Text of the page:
How Many Data Points, How Strong The Evidence, To Win You Over?

It’s one thing for managers, or anyone, to insist on evidence, it’s another thing how they use this evidence. You must have noticed that evidence in the face of skepticism only goes so far? How many of us, when being pointed out that we are wrong, even in the face of strong evidence, would immediately acknowledge our mistakes in front of others? And change our minds and behavior forever after? I am not referring to innocent little mistakes that we easily discharge with a light, “Sorry, sorry, my bad.” Admitting to faults, serious and significant faults, isn’t easy for most of us. It’s not always because the ego is getting in the way; often, what we need is time to reflect, perhaps do more research on our own, regroup and rethink.

Back to managers, though, how often do managers actually insist on evidence? Most managers are enamored with following procedures – exercising due process – rather than examining the data with truly informed care, i.e. understanding context. (see my previous post)

This is evidence of ignoring social some would actually "jump off" the bridge.

This is evidence of ignoring social psychology…now some would actually “jump off” the bridge.

I am not talking about public figures who have to address their wrongdoings. Nor am I addressing debates in the political arena. They are all interesting, but their dynamics are different than individuals’ exchanges or discussions in the small group setting in an organization. I have observed and heard stories about managers who go on a crusade based upon evidence favoring their position. But even though the evidence favors the manager’s position, he ignores social psychology at his own peril. A staff member using evidence to convince a manager is generally perceived very differently than a manager employing evidence to gain an upper-hand against other managers. When people in positions of power use evidence, they are likely to be perceived as self-righteous. And who likes that?! So, ultimately, it becomes how a manager uses the tool of evidence. Treating evidence like a stick to brandish the unbelievers isn’t going to get very far; using evidence in conversation and discussion has a better chance to win some minds and even hearts, but it does take time and requires patience. In modern organizations, we seem to be very short on both.

Physical scientists would argue that evidence speaks for itself. In some ways, they are right; their debate in the journals and conferences inspires more research and hopefully drives to a consensus. Still, that takes time, and the dynamics get much muddier when it comes to funding. Sometimes, scientists forget that they too are after all human beings. Further, one-shot evidence is seldom enough, especially in the “hard” sciences where reproducibility of experiments and multiplicity of observations are the standards of proof. Time and patience, and lots of observation and reflection, are the norms for “hard” science. It’s a lot messier in the social sciences, and even much more so in reality.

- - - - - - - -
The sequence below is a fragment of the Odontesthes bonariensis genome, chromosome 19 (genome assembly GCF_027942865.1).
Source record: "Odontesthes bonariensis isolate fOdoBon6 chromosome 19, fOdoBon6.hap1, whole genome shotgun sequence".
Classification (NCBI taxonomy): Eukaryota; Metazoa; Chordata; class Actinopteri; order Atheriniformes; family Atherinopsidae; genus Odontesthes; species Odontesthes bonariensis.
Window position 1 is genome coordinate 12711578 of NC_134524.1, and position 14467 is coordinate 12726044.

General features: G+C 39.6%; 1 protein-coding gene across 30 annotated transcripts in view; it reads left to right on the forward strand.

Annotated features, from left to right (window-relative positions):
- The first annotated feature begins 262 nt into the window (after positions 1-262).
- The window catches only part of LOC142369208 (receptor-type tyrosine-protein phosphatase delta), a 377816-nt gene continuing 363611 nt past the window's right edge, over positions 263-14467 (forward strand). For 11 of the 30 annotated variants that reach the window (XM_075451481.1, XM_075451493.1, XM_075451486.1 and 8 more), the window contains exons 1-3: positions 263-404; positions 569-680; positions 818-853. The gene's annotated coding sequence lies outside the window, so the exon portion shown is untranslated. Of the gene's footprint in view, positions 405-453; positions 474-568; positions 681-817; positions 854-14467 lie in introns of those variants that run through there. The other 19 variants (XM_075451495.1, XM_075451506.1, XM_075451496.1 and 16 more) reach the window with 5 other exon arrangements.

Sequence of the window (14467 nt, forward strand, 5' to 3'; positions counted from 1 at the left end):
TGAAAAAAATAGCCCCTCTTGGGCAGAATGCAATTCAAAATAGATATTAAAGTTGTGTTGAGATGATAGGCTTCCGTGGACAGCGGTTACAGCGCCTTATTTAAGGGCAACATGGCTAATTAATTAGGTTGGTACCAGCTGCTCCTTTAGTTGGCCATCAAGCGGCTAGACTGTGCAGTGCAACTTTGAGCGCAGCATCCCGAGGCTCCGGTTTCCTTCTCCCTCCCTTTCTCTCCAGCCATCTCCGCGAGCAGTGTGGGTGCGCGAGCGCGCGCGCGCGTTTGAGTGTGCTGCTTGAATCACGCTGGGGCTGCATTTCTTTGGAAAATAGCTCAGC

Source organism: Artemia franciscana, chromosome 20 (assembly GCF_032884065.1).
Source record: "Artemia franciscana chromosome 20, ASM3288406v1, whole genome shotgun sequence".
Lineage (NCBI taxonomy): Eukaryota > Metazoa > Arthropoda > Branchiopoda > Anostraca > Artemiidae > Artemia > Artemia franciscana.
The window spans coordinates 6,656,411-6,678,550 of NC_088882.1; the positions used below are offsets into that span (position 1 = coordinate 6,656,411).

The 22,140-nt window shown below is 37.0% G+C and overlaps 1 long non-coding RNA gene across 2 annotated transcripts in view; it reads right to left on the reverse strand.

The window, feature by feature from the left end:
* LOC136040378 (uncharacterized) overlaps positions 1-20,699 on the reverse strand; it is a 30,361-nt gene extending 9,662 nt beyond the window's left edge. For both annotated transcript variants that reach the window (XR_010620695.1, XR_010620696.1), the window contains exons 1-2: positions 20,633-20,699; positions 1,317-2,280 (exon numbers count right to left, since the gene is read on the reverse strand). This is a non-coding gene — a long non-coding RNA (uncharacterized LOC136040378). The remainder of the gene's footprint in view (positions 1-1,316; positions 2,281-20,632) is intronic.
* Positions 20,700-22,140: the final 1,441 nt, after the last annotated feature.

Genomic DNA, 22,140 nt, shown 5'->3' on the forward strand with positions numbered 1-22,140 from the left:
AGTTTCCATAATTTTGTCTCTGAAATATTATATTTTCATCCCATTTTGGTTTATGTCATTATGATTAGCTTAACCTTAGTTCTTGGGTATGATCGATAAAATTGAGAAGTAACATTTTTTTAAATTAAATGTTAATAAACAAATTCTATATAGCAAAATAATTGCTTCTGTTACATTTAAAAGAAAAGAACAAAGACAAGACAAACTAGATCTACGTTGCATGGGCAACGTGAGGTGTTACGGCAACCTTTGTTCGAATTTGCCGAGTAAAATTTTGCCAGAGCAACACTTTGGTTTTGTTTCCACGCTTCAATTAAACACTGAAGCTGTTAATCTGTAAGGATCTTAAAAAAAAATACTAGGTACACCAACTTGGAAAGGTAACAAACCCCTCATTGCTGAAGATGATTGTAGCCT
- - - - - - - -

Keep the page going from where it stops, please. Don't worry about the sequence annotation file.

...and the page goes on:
I cannot stress enough the importance of distinguishing between reliance on evidence and data vs. reliance on due process. Relying on due process, letting a superficial collection of data dictate procedures without understanding the context (see my previous post) is short-sighted and leads to decisions that, upon later reflection in better context, are stupid or even tragic. Here is a story that exemplifies such lack of distinction: “In D.C. a 13-year old prodigy is treated as a truant rather instead of a star student.

Avery’s piano competitions, recitals, performances, as well as her role as an “ambassador for an international music foundation” had taken her away from school more than 10 days during the semester and triggered “truancy” status. Even though her parents informed the school before every absence and presented a plan for Avery’s schoolwork while traveling – and she is a straight-A student – the school administration just couldn’t seem to comprehend the situation. In their collective “mind,” there is no difference between Avery’s absence (which they could have accepted legitimately if they had bothered to grasp the context) and another student’s playing hooky.

This is a quintessential example of mindlessly following due process. It’s simpler and easier, right? As I have said many times, why don’t we just let the computer system take care of data keeping, analysis, and issuing results.

Avery’s parents decided to pull her out of school and commit her to home schooling for the time being. In the meantime, the school principal’s lame excuses have not helped the school’s reputation.

Data, evidence, spreadsheet, records…these are important tools for organizations. But they are just tools. People and relationships are about stories. Even at work, at the end of the day, we come home with good and/or bad stories. We don’t engage our friends and families with animated conversation about data. Behind the memorable business transactions – good or bad – it’s the stories that accompany them that motivate us to either go back to the same site or not. Please, nurture those relationships that yield great stories, won’t you?

Till next time,


Staying Sane and Charging Ahead.

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